When I attended my second writer's conference, I didn't just meet people. I made friends because I learned how to communicate to writers in addition to agents and editors.
You can't go into a conference prepared for the fifteen minute appointments with agents and editors and believe your job is done. Keynotes, meals, sessions, and hallways all create opportunities to communicate with attendees and faculty of the conference.
- Be clear-- Open your mouth and enunciate your words. Think about what your going to say before you start talking. Mumbling over uncertain words not only is hard for others to understand, but it gives off the appearance of low confidence.
- Be confident-- Smile. Look them in the eye and nod in approval of what they are saying. Don't be afraid to say," I don't know," if you don't have an answer. Agents and editors would rather you admit you don't know something and be willing to learn than you try to make up an answer.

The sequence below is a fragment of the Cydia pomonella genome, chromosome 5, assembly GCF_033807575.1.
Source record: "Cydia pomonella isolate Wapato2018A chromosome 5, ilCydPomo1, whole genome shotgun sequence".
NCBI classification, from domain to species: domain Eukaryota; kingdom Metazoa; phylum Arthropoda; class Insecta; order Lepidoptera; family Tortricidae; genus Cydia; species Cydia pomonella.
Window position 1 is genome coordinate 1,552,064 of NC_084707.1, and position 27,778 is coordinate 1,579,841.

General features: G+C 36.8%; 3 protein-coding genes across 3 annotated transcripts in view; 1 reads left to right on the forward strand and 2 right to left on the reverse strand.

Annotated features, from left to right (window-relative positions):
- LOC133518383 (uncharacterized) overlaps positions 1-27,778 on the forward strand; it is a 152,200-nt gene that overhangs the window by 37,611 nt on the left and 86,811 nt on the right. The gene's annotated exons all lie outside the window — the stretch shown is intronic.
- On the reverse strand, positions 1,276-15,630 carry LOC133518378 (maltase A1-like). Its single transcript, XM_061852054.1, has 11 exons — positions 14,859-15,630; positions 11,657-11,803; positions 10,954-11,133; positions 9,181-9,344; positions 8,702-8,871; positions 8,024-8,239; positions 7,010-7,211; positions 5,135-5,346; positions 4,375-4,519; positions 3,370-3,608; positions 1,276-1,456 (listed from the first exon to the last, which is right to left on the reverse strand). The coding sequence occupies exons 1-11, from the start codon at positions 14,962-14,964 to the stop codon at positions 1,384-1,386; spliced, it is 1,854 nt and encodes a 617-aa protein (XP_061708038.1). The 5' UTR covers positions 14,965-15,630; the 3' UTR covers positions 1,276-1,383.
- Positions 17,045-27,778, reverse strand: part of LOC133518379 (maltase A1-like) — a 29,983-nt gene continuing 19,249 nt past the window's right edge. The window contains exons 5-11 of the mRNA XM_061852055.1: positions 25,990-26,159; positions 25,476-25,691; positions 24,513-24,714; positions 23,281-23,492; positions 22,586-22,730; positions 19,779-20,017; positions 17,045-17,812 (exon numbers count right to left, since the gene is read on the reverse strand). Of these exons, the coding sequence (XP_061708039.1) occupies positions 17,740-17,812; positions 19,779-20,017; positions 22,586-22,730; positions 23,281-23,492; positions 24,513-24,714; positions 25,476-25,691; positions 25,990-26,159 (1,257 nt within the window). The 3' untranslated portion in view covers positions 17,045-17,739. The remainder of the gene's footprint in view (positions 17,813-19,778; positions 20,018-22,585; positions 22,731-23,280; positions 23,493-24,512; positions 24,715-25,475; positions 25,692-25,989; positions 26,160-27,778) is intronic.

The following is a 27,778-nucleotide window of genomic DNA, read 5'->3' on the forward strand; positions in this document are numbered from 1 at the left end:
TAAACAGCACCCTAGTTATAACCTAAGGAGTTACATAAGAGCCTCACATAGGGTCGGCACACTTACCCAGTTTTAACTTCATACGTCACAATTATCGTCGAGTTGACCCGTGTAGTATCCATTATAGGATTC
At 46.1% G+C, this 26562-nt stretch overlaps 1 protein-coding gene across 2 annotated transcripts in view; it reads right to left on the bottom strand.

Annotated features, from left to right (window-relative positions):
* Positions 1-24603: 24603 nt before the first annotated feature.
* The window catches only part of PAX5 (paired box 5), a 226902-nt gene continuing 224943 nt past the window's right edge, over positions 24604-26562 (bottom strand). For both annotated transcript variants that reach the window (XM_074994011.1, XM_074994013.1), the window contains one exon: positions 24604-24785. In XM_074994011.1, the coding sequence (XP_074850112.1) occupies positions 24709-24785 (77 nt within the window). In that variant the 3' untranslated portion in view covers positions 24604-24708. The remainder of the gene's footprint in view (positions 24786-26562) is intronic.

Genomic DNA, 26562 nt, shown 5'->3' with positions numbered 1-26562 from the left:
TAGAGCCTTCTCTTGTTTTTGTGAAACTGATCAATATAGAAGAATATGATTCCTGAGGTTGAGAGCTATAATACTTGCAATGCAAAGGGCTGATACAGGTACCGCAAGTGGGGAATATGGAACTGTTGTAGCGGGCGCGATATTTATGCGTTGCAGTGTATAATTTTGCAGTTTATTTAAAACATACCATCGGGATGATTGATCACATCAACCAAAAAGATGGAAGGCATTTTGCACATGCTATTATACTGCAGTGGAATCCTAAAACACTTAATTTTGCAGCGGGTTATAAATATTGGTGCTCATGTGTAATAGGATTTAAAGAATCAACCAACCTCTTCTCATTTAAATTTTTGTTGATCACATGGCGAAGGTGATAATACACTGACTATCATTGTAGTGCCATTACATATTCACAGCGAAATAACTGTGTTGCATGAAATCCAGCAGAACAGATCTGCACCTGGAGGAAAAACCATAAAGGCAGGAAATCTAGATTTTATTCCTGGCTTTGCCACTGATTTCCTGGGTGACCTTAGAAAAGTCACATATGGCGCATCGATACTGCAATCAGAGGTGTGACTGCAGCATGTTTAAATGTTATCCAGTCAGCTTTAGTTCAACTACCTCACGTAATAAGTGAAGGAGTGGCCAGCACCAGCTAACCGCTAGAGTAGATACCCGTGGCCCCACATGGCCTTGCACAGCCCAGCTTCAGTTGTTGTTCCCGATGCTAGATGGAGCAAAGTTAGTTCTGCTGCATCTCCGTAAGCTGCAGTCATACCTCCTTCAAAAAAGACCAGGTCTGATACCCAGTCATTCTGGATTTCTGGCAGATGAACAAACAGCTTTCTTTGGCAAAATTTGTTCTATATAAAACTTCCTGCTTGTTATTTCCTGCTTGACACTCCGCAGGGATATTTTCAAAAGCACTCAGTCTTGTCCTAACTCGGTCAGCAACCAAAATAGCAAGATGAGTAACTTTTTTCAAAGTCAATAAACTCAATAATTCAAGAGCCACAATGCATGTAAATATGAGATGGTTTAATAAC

- Be teachable-- Listen. When editors and agents point out something in your writing that needs to be improved, don't get defensive. Think through their suggestions and offer solutions. Don't be so attached to your words that you become hard to work with. Their goal is to make your story the best it can be. Isn't that your goal too?
- Be intentional--Have a purpose for every word that comes out of your moth. When you enter a meeting, have specific questions planned. Don't be afraid to ask other writers if they have plans for lunch. If you all eat in the same place anyway, ask them to sit with you. Ask them questions about their own life as well.
- Be understanding--The conference doesn't revolve around you. Thank the people who make time to talk with you. Know that the agents and editors are there to work first and help writers second. Their lives are busy, and they'll only get more hectic after the conference.
Communication is huge at a writer's conference. Yes, it can help your writing career, but it can help you make friends too
~ Alyson Schroll